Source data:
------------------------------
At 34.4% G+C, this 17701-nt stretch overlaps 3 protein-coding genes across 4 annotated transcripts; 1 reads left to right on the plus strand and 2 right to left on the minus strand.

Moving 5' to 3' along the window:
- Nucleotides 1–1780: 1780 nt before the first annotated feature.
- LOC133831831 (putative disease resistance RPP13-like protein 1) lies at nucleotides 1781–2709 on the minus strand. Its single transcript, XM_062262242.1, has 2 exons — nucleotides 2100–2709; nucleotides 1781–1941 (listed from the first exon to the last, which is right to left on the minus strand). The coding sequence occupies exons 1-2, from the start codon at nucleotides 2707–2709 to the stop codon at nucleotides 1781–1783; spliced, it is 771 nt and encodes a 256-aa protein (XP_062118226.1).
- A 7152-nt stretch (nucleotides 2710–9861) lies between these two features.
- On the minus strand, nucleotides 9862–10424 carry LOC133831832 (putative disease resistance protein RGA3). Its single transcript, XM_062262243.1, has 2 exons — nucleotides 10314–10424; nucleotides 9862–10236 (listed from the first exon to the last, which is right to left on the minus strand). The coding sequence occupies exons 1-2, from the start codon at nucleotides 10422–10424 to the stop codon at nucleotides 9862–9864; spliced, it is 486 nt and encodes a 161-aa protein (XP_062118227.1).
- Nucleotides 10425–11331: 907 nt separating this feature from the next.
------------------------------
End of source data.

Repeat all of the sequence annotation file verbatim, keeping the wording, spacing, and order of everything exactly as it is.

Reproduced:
At 34.4% G+C, this 17701-nt stretch overlaps 3 protein-coding genes across 4 annotated transcripts; 1 reads left to right on the plus strand and 2 right to left on the minus strand.

Moving 5' to 3' along the window:
- Nucleotides 1–1780: 1780 nt before the first annotated feature.
- LOC133831831 (putative disease resistance RPP13-like protein 1) lies at nucleotides 1781–2709 on the minus strand. Its single transcript, XM_062262242.1, has 2 exons — nucleotides 2100–2709; nucleotides 1781–1941 (listed from the first exon to the last, which is right to left on the minus strand). The coding sequence occupies exons 1-2, from the start codon at nucleotides 2707–2709 to the stop codon at nucleotides 1781–1783; spliced, it is 771 nt and encodes a 256-aa protein (XP_062118226.1).
- A 7152-nt stretch (nucleotides 2710–9861) lies between these two features.
- On the minus strand, nucleotides 9862–10424 carry LOC133831832 (putative disease resistance protein RGA3). Its single transcript, XM_062262243.1, has 2 exons — nucleotides 10314–10424; nucleotides 9862–10236 (listed from the first exon to the last, which is right to left on the minus strand). The coding sequence occupies exons 1-2, from the start codon at nucleotides 10422–10424 to the stop codon at nucleotides 9862–9864; spliced, it is 486 nt and encodes a 161-aa protein (XP_062118227.1).
- Nucleotides 10425–11331: 907 nt separating this feature from the next.